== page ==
Continuity of care, considered a cornerstone of community psychiatry, has been monitored rarely in the Italian context of psychiatric care. We found that nearly half of the first-contact patients were no longer in treatment after 2 years of follow-up. This is hardly comparable with figures from the literature because we adopted a very naturalistic approach, avoiding any form of patient selection and following all first-contact patients for a long time. Depending on study design and definition, dropout rates in routine clinical practice vary between 20 and 60% (Swett & Noones, 1989; Mahneke et al, 1993; Pang et al, 1996; Tehrani et al, 1996; Killaspy et al, 1999), compared with estimates in experimental studies of around 30% of patients leaving care (Barbui & Hotopf, 2001). Morlino et al (1995), in a study conducted in Italy, estimated an overall drop-out rate of 82% at 3 months but the study setting was a university department with no particular catchment area. In this rather special context of care many patients arrived from far away, and this might explain the high drop-out rate. No association was detected between diagnosis and continuity of care; in contrast, two studies in the USA found that patients with schizophrenia (Young et al, 2000) and personality disorders (Cohen et al, 1995) were more likely to drop out. The present study indicated that in the Italian context of care, patients with psychosis are more likely to stay in treatment, and patients with neurotic and personality disorders are more likely to leave.
A first limitation of this study is the possibility of unreliability of the mental health information system, which might have missed some data. Although this possibility cannot be ruled out completely, the reliability of the definition of drop-outs was checked externally by analysing each patient's clinical chart and recording whether there was a failure to return after the last out-patient visit, even though a new appointment was planned. This double-check approach was adopted to be sure that the drop-out category reflected people who failed contact with the psychiatric service, and not a failure within the information system. A double-check approach, namely information collected at the index contact and information from the computerised system, was used also to identify first-contact patients. First-ever-contact patients, however, were identified using only information collected at the index contact, because the computerised system works in such a way that each psychiatric service has access only to its own service utilisation data.
A second limitation of this study comes from the lack of outcome data on patients who left care in comparison with those who stayed in treatment. Outcome data in our study would have provided an external check on the validity of the drop-out category and would have provided information on whether drop-out status is a matter of concern in the Italian context of psychiatric care. In fact, there is the possibility that some terminations of treatment might have been for good reasons, such as improvement in symptoms or moving out of the catchment area, and it is not easy to make a clear distinction between appropriate and non-appropriate terminations without following up all patients, including those who interrupted contacts. Young et al (2000) examined outcomes for continuing and drop-out patients and showed that average outcomes improved for both groups, and patients who left treatment and could be located for follow-up were less severely ill and showed the greatest improvement and the best outcomes. Killaspy et al (2000) assessed the outcome of attenders and non-attenders in a cohort of 365 UK psychiatric out-patients and found that those who failed to attend were more unwell and more socially impaired than those who kept their appointments.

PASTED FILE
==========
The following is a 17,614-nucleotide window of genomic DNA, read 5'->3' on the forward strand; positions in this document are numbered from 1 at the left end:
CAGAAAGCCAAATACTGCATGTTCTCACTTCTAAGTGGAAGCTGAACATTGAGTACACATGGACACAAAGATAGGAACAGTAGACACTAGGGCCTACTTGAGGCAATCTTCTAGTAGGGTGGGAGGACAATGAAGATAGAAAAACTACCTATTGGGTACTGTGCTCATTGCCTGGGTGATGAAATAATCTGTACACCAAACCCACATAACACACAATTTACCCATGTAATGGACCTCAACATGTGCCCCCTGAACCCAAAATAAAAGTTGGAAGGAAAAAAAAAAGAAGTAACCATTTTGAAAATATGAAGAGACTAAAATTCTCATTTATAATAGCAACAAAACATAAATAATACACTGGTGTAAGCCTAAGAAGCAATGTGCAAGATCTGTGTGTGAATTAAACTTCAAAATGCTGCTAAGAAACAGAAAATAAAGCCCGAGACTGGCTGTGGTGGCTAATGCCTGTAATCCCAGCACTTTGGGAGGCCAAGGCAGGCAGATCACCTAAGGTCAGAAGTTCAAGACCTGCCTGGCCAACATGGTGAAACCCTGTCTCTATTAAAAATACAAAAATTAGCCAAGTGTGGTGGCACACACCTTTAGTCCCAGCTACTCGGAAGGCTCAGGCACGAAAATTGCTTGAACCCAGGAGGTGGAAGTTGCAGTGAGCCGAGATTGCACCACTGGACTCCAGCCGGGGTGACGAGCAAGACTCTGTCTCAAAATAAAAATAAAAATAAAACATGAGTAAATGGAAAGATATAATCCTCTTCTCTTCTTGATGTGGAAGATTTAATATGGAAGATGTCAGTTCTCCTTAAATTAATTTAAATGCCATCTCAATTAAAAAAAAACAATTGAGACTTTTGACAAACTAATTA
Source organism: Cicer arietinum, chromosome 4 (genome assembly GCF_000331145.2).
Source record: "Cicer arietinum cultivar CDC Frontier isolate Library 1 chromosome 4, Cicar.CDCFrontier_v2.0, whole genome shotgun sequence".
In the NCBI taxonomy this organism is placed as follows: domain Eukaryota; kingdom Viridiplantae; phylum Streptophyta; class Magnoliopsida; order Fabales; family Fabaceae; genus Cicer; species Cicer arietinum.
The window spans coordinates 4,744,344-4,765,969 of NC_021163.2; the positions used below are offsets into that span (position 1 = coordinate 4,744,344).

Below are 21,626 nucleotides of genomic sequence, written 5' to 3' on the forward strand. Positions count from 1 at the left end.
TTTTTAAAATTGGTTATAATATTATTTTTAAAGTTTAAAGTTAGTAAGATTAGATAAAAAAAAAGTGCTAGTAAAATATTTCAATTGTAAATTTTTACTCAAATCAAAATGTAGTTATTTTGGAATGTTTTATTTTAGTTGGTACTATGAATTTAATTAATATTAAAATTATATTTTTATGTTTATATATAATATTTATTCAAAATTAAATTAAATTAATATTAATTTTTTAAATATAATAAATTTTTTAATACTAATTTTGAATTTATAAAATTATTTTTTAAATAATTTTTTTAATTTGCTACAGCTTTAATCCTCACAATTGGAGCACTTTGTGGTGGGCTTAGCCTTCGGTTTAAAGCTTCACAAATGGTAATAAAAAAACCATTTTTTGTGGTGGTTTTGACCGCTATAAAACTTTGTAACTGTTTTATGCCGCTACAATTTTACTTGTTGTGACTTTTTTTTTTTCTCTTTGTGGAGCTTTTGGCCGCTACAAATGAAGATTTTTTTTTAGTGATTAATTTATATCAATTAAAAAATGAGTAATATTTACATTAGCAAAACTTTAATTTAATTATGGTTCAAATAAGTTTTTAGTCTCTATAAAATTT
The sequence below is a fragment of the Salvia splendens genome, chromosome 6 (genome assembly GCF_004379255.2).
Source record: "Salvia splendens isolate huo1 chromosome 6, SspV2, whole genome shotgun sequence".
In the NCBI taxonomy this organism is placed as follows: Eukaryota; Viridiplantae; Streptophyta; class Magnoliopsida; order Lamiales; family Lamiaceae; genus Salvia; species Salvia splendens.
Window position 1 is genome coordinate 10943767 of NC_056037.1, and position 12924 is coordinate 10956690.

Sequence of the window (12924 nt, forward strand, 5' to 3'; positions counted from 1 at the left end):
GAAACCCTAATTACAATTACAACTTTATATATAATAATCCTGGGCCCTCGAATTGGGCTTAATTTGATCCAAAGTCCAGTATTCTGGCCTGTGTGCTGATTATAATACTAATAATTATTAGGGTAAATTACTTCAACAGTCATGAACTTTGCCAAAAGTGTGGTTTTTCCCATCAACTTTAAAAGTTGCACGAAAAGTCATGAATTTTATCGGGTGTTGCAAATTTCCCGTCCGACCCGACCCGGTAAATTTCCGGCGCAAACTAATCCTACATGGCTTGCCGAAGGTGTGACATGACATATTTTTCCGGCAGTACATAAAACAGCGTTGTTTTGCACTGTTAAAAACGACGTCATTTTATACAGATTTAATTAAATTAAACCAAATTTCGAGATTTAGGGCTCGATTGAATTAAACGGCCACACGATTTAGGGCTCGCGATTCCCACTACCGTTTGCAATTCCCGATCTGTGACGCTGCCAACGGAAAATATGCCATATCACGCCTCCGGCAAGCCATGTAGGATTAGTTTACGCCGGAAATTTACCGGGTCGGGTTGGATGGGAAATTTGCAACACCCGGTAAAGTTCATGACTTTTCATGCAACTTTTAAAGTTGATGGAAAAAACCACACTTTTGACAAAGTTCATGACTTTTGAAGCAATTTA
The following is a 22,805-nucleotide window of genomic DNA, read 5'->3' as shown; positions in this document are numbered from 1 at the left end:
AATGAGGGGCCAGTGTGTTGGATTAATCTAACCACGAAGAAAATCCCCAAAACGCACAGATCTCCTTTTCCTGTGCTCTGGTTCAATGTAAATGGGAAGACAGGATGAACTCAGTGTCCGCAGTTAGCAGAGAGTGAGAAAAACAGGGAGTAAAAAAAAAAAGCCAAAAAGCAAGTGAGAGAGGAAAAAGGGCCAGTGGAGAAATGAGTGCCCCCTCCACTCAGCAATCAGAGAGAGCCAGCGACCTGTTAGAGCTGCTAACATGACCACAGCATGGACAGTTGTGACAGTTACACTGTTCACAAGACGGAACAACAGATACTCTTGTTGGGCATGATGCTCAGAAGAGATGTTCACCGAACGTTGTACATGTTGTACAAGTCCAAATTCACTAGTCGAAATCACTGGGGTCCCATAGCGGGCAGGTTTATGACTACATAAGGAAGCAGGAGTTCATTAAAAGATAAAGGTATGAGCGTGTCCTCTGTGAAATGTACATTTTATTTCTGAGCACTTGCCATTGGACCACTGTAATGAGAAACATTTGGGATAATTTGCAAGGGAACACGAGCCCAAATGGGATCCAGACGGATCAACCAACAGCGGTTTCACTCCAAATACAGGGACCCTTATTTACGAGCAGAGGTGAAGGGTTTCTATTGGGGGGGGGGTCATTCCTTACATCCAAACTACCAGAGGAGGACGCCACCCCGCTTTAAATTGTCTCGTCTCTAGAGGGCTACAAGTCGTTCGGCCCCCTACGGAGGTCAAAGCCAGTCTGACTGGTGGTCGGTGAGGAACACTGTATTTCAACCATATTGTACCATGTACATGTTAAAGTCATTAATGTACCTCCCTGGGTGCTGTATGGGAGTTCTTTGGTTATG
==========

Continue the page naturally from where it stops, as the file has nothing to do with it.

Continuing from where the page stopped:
Implications for practice
The finding that patients who stayed in treatment were more likely to suffer from psychotic disorders might be explained by the strong commitment of Italian CMHCs to providing care for people suffering from severe illness. Frankel et al (1989), in a UK out-patient facility, showed that patient factors were less important than aspects of the service in explaining non-attendance at out-patient appointments. In Italy, since the closure of mental hospitals, community psychiatric services have implemented strategies, attitudes and specific treatment plans to tackle the needs of patients with psychosis more than other patients (Tansella et al, 1987, 1995). A comparison between South Verona and Groningen showed that more patients in South Verona received community care within 2 weeks after hospital discharge, suggesting better continuity of care for severe cases in that specific system of care (Sytema et al, 1997). However, our data did not suggest that there was any selection of patients, at least judging from the total number of contacts per month with the CMHC, which was similar for patients who left care and those who stayed in treatment.
Clinical Implications and Limitations
Nearly half of the first-contact patients were no longer in treatment after 2 years of follow-up.
Subjects suffering from neurotic and personality disorders were more likely to drop out in comparison with subjects suffering from psychosis.
Continuity of care should be monitored routinely in community psychiatric services.
Generalisability may be limited, because the study was carried out in a single catchment area.
Outcome data on patients who left care in comparison with those who stayed in treatment were not collected.
Reasons for leaving care were not investigated.
This study would not have been possible without the collaboration of Anna Caimi, Valentina Mazzeo and the Magenta CMHC nursing staff.
- Received April 9, 2001.
- Revision received September 14, 2001.
- Accepted September 28, 2001.
- © 2002 Royal College of Psychiatrists